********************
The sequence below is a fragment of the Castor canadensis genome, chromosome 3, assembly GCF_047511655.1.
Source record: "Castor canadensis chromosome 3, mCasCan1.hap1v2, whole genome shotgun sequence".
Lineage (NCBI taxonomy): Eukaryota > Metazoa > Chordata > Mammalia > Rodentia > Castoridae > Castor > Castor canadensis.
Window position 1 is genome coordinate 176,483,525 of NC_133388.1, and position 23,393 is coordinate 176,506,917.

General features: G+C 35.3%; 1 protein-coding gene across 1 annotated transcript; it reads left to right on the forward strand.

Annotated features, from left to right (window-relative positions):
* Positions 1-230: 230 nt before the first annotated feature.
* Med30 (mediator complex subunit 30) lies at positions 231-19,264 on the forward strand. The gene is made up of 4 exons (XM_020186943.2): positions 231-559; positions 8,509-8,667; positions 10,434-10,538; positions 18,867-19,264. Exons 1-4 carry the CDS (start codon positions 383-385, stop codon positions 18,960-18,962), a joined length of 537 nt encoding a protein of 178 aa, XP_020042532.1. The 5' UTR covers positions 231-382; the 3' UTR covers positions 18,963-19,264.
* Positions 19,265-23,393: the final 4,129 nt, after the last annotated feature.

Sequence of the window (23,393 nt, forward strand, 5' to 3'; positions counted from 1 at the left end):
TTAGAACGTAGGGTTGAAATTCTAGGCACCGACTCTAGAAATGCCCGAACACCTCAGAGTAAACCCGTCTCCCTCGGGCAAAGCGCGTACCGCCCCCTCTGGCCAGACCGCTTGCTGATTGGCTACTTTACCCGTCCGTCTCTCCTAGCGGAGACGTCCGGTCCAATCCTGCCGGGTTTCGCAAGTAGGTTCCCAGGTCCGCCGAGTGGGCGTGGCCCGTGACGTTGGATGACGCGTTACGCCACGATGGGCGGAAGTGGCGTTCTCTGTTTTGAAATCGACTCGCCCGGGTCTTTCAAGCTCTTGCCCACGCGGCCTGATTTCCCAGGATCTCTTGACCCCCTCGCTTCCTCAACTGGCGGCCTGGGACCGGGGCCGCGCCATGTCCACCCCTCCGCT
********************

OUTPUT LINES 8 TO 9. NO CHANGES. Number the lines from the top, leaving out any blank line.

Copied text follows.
* Med30 (mediator complex subunit 30) lies at positions 231-19,264 on the forward strand. The gene is made up of 4 exons (XM_020186943.2): positions 231-559; positions 8,509-8,667; positions 10,434-10,538; positions 18,867-19,264. Exons 1-4 carry the CDS (start codon positions 383-385, stop codon positions 18,960-18,962), a joined length of 537 nt encoding a protein of 178 aa, XP_020042532.1. The 5' UTR covers positions 231-382; the 3' UTR covers positions 18,963-19,264.
* Positions 19,265-23,393: the final 4,129 nt, after the last annotated feature.